‘Risk trends’ is a fairly abstract concept, but most traders can recognize ‘risk aversion’ when they see it. And, it was a pretty strong indication through the opening session this week, that risk aversion was on full display. It wasn’t just the SPX that suffered a sharp decline this past session. The tech-heavy Nasdaq 100 index dropped a painful -4.6 percent Monday which would drive the NDX-Dow (Growth-Value) ratio its lowest point in two years. We’ve been tracking this leading speculative measure for since it topped back in early December 2021. In general, the quality of risk aversion is proving broad and server. On one end of the spectrum, junk bonds are showing far more intense pressure while the carry trade is still early in its own retreat. That said, the signal is resonating across the financial system and that makes it a far greater risk of entering a self-sustaining cycle.

Graph of Risk Trend Intensity

Chart Created by John Kicklighter

Speaking of eroding confidence, there is a very important and tangible connection between market performance and actual economic performance. As the world leans into the possibility of an economic recession moving forward, the hold out quality of the capital markets will wear very thing. Leading indicators for economic trouble have been throwing out warning signals fairly regularly over the past few months with projections from the IMF, World Bank, OECD, White House and central banks just a few institutions that have warned us to be on guard. Despite that heads up, the speculative regime held strong. That clearly changed through the end of this past week into Monday’s trade. A market-based measure, the US 10-year to 2-year Treasury yield spread (often called the ‘2-10 spread’) inverted through Monday’s close / Tuesday’s open. That is historically considered a recession signal amongst investors. Should we be worried? At the very least, we should be cautious.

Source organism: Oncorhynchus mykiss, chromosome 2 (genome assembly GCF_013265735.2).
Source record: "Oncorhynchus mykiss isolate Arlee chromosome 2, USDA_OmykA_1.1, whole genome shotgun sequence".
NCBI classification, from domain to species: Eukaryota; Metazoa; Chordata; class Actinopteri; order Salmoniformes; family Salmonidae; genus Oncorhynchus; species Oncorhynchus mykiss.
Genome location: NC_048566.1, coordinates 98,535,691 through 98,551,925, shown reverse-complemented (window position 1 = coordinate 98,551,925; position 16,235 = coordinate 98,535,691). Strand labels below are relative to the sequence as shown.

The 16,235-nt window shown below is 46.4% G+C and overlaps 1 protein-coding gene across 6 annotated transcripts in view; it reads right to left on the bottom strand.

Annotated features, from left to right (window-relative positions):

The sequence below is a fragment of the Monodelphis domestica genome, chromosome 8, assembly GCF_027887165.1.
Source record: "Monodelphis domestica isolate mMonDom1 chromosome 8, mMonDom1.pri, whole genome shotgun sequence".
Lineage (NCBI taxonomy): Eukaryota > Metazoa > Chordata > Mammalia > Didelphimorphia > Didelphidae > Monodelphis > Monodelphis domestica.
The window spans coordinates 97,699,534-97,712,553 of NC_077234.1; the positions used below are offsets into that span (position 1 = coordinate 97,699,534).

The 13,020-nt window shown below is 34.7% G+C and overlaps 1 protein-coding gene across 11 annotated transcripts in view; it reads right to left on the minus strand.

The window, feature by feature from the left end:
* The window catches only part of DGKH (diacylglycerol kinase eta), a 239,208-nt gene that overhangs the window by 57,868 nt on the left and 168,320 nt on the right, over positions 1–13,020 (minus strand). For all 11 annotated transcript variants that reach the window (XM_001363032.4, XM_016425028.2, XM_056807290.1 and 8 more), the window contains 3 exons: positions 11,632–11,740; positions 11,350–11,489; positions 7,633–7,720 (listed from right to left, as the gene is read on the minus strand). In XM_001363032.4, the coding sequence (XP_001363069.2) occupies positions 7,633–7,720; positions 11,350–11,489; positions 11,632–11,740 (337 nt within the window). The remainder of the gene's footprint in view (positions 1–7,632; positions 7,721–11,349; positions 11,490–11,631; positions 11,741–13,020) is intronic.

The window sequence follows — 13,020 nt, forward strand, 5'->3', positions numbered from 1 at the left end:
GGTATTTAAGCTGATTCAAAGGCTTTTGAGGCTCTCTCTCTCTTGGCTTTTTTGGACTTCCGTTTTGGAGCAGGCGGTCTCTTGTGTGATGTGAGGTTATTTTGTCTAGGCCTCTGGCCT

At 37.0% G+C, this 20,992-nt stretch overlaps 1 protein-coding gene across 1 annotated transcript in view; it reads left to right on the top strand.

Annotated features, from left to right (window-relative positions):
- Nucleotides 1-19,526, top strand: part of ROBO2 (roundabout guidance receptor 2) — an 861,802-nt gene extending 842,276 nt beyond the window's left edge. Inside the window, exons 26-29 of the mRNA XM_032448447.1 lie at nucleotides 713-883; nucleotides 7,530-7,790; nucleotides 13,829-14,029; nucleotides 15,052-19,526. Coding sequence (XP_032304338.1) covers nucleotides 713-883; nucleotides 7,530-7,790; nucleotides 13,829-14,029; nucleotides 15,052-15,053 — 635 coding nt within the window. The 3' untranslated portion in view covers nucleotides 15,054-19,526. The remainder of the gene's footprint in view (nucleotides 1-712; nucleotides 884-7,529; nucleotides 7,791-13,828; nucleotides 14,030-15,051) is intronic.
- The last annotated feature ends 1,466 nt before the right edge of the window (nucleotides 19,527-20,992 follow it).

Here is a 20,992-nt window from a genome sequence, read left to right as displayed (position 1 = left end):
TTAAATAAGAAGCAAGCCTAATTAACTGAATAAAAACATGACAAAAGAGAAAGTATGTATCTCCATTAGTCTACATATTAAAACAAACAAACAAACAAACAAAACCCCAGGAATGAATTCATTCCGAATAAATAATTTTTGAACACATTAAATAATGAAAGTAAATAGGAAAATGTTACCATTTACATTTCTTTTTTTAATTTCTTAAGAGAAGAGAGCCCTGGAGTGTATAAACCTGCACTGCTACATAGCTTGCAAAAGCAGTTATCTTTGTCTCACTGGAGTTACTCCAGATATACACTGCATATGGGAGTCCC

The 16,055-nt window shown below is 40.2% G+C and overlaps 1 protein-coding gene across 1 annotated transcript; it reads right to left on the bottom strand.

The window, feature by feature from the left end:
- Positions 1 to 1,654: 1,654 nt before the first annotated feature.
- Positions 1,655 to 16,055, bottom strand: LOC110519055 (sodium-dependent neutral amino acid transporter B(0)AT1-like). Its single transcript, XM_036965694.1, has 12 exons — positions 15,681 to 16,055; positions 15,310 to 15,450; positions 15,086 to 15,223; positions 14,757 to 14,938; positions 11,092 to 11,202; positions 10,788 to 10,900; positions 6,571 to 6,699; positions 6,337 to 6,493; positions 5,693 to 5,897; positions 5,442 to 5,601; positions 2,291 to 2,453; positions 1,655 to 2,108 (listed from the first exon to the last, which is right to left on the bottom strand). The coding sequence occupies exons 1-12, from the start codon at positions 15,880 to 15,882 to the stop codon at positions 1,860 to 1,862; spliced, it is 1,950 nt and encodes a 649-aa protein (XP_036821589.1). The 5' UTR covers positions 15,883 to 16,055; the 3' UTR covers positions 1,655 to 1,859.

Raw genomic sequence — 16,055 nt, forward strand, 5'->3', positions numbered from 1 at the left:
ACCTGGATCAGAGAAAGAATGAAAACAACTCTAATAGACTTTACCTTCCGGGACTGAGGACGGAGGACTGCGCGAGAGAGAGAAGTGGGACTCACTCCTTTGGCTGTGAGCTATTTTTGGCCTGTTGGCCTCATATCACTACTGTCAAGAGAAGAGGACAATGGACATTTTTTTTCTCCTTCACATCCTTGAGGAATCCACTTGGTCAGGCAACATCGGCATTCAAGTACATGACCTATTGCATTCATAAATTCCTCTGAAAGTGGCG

Chart of the 10-Year to 2-Year Treasury Yield Spread (Daily)

Calendar Created by John Kicklighter

Fed Rate Forecasts and the Dollar’s Role

Though Monday’s session was reasonably focused on the tumble in risk assets, it is important to also direct the focus onto the performance of the US Dollar. There is a safe haven element behind the Greenback that I do believe has significantly kicked in to start the week. With the magnitude of risk aversion registered in traditional risk assets, expecting a systemic shift towards the ‘haven of last resort’ doesn’t exactly surprise. That said, if we needed a fundamental cue to bolster the logic of the Greenback’s charge, we need to look no further than the rate forecasts that have build up behind the Fed Fund futures. Last week, the expectation of a still-robust 50 bp hike on Wednesday swelled to a 97 percent probability. As of Monday’s close, that confidence slipped to a 7 percent chance as the forecast shifted to a 75 bp hike later this week. That is a very high water mark….

Bar Chart of Fed Rate Forecast Probabilities from Fed Fund Futures

Chart Created on St. Louis Federal Reserve Economic Database

When it comes to rate speculation, USDJPY remains my go-to cross. It is often overlooked that this particular pair is vies for the second most liquidity pairing of the entire FX market while there is also a very distinctive risk perspective the cross fulfills. Remarkably, this cross rose a 7th consecutive trading session after avoiding an overdue correction through Monday’ session. Statistically, technically and even fundamentally; the pressure for a turn is building to a serious scale. I will be watching this currency cross closely for its fundamental and speculative implications going forward.

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Chart of USDJPY with 20 and 100-Day SMAs and ‘Tails’ (Daily)

Chart Created on Tradingview Platform